Hens do not go broody often, and roosters need specific temperatures to breed successfully, making reproduction a challenge. Artificial incubation for reproduction is almost certainly a guarantee. So, if you have any breeding plans, it’s best to research and prepare for them in advance.
Appearance & Varieties
Unlike many other chicken breeds, the Sebright chicken only comes in a Bantam size variety. They have petite, lean bodies with tight, stiff feathers. Their combs and wattles are rose-colored, despite the feathering color.
Officially, these birds are available in two color variations: gold and silver laced in black. Although, mixed varieties can come in an array of color choices. However, if you want to stick with show-worthy birds, buy standard accepted colors.
Roosters are very similar to hens, sporting the same type of tail feathers and patterns. However, males have larger combs and wattles, helping you distinguish them from the hens. Also, they are roughly a few more ounces heavier than females.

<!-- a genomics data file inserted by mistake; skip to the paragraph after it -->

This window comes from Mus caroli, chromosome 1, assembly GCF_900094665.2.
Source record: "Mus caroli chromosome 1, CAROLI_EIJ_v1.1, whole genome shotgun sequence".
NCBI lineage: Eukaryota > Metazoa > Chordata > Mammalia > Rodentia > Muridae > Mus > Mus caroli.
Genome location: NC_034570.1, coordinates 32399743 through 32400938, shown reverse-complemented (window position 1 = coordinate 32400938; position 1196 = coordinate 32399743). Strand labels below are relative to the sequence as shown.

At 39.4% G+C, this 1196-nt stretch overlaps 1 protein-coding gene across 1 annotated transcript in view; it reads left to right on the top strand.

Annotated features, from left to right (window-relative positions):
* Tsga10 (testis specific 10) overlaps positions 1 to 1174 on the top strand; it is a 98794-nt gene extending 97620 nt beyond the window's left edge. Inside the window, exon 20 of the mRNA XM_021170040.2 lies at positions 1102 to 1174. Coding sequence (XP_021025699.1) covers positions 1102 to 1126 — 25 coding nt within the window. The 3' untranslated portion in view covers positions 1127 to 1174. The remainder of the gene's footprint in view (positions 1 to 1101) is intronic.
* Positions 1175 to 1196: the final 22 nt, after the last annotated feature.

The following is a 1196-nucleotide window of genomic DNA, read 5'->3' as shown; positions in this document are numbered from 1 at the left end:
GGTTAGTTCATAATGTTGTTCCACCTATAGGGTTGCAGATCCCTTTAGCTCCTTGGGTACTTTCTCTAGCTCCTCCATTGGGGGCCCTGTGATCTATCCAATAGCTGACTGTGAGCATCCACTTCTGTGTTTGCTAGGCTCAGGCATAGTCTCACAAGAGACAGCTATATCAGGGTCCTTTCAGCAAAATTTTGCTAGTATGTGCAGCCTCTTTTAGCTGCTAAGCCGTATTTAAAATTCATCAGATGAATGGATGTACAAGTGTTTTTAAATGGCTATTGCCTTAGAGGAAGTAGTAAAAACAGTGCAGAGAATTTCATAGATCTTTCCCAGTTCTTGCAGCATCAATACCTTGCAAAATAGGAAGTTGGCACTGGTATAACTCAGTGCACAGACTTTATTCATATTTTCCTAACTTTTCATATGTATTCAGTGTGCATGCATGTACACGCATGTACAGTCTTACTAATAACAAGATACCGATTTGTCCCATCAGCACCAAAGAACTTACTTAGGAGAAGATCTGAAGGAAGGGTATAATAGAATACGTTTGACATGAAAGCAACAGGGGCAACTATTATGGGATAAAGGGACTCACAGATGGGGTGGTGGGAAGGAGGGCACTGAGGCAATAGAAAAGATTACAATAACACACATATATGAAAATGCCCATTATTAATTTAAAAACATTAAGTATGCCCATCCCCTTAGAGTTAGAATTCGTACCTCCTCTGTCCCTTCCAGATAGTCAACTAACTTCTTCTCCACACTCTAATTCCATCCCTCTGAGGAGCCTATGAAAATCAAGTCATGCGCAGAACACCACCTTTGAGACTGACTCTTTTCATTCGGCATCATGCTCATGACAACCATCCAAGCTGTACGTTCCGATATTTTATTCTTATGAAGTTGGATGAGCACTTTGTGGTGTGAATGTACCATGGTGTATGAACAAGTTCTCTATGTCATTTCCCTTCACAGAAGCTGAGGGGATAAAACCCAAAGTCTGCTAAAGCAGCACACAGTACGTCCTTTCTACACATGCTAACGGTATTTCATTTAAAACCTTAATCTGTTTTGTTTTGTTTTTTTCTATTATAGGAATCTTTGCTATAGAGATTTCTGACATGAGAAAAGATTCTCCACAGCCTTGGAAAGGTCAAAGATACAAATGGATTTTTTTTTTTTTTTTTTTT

Unfortunately, Sebright chickens are very rare. They are complicated to raise, and they have significant problems with fertility. So, it is tricky for breeders to keep up with Sebright numbers. Though widespread and decently abundant in some areas, their difficulties make them even more attractive to determined keepers.
It’s not that it’s unheard of to see Sebrights for sale, it’s just that they are a little harder to get your hands on. Despite the struggles, the Sebright remains a rare and wonderful chicken with low egg production and a lack of favorable reproduction capabilities.